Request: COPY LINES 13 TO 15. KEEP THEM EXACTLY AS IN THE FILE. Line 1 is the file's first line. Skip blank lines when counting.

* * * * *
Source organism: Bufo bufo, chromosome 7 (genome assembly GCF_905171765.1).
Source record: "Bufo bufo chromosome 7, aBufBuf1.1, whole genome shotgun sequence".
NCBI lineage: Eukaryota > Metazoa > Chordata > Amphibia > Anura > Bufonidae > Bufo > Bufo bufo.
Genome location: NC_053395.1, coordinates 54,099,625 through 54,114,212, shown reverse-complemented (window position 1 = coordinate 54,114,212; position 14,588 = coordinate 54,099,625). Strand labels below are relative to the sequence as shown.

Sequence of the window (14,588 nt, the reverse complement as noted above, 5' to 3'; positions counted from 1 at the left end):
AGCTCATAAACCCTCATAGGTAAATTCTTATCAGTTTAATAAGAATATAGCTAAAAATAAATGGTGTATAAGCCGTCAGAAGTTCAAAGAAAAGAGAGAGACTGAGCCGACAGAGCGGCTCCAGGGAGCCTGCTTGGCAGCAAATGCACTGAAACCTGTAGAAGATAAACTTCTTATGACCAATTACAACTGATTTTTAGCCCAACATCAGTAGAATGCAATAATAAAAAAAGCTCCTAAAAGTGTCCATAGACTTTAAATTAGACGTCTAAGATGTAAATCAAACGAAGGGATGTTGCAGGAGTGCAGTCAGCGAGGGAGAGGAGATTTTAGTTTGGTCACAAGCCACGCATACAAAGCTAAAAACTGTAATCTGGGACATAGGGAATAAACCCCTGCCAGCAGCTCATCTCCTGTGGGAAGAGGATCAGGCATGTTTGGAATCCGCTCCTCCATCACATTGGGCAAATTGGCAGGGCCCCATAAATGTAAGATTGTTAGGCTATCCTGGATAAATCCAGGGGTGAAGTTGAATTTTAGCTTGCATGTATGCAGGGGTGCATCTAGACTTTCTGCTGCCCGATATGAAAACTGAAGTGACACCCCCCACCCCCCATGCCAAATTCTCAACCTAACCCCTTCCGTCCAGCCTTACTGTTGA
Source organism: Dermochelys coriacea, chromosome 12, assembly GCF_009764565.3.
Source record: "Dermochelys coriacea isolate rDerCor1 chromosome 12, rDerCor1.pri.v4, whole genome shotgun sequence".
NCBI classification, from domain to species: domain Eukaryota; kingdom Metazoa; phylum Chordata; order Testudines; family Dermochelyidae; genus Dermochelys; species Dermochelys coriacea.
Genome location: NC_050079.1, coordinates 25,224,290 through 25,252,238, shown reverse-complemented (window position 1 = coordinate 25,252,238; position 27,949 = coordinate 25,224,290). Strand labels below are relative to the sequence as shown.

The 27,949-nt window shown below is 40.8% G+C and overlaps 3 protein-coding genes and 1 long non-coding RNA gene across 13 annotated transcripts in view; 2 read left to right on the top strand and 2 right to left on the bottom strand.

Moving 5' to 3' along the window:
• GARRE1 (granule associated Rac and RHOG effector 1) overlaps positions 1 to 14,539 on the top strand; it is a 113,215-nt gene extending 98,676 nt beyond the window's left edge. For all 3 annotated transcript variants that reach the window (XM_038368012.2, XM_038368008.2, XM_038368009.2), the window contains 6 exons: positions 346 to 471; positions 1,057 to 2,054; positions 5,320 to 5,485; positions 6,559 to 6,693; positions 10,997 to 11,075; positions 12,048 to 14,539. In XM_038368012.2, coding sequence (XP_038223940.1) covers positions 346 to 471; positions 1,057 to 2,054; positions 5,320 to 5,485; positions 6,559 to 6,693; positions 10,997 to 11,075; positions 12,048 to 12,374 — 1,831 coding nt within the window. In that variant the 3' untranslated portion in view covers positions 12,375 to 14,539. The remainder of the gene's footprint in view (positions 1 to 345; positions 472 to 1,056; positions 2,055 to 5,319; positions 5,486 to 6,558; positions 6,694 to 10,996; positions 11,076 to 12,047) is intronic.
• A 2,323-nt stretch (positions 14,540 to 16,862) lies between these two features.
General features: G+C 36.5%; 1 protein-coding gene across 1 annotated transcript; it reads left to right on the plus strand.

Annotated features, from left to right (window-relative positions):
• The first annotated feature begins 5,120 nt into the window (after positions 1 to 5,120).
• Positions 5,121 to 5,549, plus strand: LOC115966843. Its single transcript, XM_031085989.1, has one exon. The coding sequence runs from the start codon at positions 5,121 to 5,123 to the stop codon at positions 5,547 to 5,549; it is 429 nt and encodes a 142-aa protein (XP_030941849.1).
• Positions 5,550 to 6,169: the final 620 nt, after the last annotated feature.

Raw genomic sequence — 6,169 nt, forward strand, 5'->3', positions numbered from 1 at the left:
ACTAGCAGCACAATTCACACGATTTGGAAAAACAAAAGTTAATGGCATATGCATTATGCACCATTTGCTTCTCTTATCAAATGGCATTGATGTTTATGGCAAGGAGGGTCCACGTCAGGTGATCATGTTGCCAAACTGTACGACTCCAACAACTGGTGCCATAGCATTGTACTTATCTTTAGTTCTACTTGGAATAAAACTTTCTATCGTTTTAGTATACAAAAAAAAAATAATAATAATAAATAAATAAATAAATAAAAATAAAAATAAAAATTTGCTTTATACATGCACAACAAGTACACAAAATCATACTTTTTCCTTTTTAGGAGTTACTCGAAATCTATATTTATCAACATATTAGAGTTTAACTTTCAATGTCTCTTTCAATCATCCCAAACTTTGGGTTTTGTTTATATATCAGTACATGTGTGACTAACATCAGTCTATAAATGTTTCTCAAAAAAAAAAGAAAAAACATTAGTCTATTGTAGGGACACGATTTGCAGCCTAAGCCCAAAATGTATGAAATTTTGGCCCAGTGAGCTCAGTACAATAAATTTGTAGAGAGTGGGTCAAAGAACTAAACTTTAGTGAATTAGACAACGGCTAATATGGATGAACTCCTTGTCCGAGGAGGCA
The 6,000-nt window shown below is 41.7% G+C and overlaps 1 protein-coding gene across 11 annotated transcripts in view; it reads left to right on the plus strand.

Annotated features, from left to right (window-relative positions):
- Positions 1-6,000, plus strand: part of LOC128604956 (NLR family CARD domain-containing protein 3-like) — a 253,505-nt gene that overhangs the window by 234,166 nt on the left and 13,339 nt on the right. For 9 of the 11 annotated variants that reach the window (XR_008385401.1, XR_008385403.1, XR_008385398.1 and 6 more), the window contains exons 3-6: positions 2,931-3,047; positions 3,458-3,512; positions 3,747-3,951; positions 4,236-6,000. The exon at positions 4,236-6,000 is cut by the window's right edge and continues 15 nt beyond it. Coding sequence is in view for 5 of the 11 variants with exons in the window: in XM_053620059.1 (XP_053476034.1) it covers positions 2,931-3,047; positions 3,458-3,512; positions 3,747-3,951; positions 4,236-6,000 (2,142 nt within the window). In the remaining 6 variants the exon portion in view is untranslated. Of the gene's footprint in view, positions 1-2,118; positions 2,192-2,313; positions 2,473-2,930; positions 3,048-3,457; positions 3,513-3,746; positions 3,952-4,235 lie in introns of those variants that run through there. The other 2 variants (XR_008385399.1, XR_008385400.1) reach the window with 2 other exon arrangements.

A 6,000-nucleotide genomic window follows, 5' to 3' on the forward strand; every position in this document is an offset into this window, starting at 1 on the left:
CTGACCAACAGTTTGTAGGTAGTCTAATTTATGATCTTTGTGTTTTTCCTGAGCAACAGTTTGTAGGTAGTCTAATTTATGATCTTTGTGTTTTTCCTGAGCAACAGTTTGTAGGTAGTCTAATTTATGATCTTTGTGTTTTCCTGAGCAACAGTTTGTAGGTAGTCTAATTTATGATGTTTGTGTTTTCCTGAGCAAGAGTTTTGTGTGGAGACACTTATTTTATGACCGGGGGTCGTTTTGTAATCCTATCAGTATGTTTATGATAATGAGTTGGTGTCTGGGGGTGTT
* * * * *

• GARRE1 (granule associated Rac and RHOG effector 1) overlaps positions 1 to 14,539 on the top strand; it is a 113,215-nt gene extending 98,676 nt beyond the window's left edge. For all 3 annotated transcript variants that reach the window (XM_038368012.2, XM_038368008.2, XM_038368009.2), the window contains 6 exons: positions 346 to 471; positions 1,057 to 2,054; positions 5,320 to 5,485; positions 6,559 to 6,693; positions 10,997 to 11,075; positions 12,048 to 14,539. In XM_038368012.2, coding sequence (XP_038223940.1) covers positions 346 to 471; positions 1,057 to 2,054; positions 5,320 to 5,485; positions 6,559 to 6,693; positions 10,997 to 11,075; positions 12,048 to 12,374 — 1,831 coding nt within the window. In that variant the 3' untranslated portion in view covers positions 12,375 to 14,539. The remainder of the gene's footprint in view (positions 1 to 345; positions 472 to 1,056; positions 2,055 to 5,319; positions 5,486 to 6,558; positions 6,694 to 10,996; positions 11,076 to 12,047) is intronic.
• A 2,323-nt stretch (positions 14,540 to 16,862) lies between these two features.
General features: G+C 36.5%; 1 protein-coding gene across 1 annotated transcript; it reads left to right on the plus strand.